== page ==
Finding the right points and pockets will be key in Bassmaster Classic on Hartwell, Pace says

Pace-Hartwell-Genesis-COLLAGENot all bottom structure is “created equal,” says 2013 Bassmaster Classic Champion Cliff Pace. Schools of bass feed where they do for a reason. So one key to winning big tournaments is eliminating dead water and making every cast count fishing on the right structure.

“Typically, anything that’s different on the bottom has got potential,” says Pace, the 2013 Bassmaster Classic Champion. “Unique features” on bottom structure, he says, “are really what people consider to be the sweet spots.”

2013 Classic Champ Cliff Pace has an innovative tool in his arsenal to find sweet spots in the 2015 Classic – Insight Genesis. (Photo courtesy Bassmaster media)

Pace has an innovative tool in his arsenal to find such sweet spots – Insight Genesis mapping. An innovative, GoFree Cloud-powered service, Insight Genesis enables anglers to create custom contour maps of un-mapped bodies of water, improve contour detail on previously mapped waters, and precisely dissect spot-on-the-spot areas on fish-holding bottom structure. Insight Genesis maps are exclusive to Lowrance, Simrad and B&G chartplotters.

All Lowrance Pro Team anglers competing in the 2015 Bassmaster Classic were provided an SD card loaded with an Insight Genesis contour map of Lake Hartwell,  where Pace finished runner-up in the 2008 Classic. The winner of that Classic, Alton Jones, explained in TV coverage of the event that he caught some of his best fish on a “very specific” sweet spot where “clay turns to sand … right down the center of [a] ditch.”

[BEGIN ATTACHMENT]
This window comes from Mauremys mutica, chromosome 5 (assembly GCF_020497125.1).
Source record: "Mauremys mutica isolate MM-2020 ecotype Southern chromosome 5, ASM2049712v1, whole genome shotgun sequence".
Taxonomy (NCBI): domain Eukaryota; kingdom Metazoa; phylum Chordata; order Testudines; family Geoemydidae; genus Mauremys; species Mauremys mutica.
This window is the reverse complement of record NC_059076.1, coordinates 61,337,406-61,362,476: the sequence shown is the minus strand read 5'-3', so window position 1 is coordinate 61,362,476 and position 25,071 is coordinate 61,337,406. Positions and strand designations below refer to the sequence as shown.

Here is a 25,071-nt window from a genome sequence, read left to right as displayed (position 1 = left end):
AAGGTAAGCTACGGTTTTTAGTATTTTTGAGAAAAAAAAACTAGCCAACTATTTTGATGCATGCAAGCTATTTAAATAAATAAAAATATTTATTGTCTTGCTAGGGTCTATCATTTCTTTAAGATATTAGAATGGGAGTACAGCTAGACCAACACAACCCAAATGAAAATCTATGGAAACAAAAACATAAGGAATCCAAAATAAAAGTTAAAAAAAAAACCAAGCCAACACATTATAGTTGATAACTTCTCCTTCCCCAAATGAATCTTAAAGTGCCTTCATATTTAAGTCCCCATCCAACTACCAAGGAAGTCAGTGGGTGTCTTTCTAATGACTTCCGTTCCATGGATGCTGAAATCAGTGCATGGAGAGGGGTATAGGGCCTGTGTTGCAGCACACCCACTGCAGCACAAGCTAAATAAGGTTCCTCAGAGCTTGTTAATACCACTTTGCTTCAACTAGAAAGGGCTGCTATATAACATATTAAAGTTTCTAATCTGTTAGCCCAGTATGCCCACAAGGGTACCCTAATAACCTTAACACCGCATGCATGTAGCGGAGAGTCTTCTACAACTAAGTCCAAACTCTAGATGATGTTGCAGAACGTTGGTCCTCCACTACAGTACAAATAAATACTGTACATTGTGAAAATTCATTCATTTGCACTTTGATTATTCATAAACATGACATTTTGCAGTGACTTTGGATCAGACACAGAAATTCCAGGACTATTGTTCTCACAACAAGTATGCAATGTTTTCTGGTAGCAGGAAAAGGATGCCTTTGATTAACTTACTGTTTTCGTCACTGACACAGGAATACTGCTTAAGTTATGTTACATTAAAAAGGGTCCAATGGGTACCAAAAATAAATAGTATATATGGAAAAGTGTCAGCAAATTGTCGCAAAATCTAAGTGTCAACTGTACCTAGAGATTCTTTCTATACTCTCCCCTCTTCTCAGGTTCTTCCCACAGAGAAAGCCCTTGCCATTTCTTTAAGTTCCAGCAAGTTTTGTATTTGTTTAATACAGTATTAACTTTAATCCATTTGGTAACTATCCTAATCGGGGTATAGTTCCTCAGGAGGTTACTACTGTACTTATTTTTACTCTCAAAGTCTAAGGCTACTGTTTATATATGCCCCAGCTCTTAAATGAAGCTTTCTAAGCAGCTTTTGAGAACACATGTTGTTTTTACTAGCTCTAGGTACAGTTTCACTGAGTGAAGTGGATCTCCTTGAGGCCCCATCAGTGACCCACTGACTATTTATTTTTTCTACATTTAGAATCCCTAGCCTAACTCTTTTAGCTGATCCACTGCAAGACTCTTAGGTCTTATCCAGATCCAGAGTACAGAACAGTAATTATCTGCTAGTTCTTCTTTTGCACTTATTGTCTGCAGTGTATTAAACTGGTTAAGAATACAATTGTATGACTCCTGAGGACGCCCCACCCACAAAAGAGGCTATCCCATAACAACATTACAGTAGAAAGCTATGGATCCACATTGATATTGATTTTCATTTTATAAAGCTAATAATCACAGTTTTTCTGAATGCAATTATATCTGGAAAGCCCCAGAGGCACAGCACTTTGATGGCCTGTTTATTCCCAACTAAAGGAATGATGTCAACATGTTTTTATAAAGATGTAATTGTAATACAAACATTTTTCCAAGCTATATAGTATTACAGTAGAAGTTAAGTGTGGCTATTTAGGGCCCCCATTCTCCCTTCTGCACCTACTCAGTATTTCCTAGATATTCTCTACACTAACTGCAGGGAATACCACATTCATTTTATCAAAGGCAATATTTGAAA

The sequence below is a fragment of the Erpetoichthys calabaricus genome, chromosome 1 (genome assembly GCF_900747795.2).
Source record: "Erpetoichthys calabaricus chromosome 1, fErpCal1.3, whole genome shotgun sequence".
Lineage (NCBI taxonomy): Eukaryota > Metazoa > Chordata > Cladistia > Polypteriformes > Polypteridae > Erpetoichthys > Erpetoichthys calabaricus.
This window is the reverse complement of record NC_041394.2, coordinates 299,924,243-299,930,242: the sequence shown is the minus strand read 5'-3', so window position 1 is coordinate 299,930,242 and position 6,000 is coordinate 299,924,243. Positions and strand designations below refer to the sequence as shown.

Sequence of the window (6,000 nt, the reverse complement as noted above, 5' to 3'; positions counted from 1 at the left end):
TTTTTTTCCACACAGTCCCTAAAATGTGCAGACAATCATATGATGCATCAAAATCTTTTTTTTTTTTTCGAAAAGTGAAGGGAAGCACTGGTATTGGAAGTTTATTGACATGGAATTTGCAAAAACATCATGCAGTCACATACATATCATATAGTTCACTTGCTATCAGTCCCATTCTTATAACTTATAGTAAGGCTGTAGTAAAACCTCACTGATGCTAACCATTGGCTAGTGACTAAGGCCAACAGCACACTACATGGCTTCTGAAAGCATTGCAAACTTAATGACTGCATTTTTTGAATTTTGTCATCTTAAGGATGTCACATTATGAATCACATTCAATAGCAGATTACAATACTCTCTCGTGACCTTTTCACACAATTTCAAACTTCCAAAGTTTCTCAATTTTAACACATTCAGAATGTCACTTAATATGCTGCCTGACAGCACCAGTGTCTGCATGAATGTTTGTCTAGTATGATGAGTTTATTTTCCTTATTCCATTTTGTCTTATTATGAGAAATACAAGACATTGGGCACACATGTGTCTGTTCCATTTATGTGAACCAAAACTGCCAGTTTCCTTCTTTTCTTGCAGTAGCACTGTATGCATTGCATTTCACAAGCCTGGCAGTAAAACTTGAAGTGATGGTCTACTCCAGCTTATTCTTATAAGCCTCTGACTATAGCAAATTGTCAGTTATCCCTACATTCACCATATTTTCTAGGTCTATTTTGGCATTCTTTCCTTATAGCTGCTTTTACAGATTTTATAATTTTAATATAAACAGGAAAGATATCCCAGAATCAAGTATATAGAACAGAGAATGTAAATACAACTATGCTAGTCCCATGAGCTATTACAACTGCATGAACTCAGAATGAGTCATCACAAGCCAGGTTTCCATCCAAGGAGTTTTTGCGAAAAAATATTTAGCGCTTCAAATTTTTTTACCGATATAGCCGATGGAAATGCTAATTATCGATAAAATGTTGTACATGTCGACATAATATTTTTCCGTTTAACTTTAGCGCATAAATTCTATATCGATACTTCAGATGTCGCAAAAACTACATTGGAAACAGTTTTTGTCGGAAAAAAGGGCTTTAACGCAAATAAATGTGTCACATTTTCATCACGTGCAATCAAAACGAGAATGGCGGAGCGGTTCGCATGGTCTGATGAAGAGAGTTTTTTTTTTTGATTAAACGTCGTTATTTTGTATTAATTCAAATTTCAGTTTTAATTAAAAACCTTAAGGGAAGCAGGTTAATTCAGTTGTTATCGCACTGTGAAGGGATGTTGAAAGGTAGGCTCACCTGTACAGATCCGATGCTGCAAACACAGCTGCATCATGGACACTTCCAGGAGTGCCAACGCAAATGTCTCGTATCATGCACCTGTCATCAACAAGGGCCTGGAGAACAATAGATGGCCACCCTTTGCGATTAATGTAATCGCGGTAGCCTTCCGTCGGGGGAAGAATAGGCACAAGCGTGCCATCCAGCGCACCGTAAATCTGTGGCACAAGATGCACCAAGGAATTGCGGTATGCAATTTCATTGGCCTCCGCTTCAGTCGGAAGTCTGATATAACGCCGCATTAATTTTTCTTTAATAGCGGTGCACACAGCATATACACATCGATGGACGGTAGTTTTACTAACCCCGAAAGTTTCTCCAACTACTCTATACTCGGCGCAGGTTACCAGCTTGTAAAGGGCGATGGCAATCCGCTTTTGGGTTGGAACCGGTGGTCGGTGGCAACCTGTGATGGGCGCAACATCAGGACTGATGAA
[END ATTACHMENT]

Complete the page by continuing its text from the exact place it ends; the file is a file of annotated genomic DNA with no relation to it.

The ability to locate a sweet spot like that is what makes Insight Genesis so valuable to tournament fishermen and recreational anglers alike.

Listen to Cliff Pace preview the 2015 Bassmaster Classic in this “Fantasy Fishing Insider” podcast:

Whether your favorite fishery is a 300-acre pond or a 30,000-acre reservoir, Insight Genesis mapping is a game-changer. No other maps are better at helping you find and fish sweet spots that don’t appear on other maps – spots like off-shore humps and ledges, shellbeds, ditches and drains, and hard-to-soft-bottom transitions.

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Above are two Insight Genesis map layers of the same location on Lake Hartwell. The blue-scale layer on the left is good for quickly and easily determining depths and locating bottom structure like points and pockets, humps and holes, ditches and drains. The bottom-hardness layer is good locating the sweet spot, which is often where the transitions line between the dark orange hard-bottom areas and the tan or cream-colored softer bottom areas.

“Transitions can be very beneficial,” Pace says. “From clay to rock or from sand to rock, fish really like edges. I don’t necessarily know why, but they do seem to always use edges of any form that they can find. On lakes where you have a lot of clay, or silt – which is very common in the southeast part of the United States – finding something that is hard is definitely a key deal.”

Bottom-hardness transition map

Graphing a spot while also mapping it with Insight Genesis gives you the additional fish-finding tool of a bottom-hardness map layer onto which you can overlay one-foot contour lines and waypoints. This makes it much easier to find and catch fish off of bottom-hardness transition areas.

“What it does is just lets you be more effective on the water,” Pace explains. “It basically helps you eliminate things that don’t have really any potential without having to spend a tremendous amount of time fishing them.”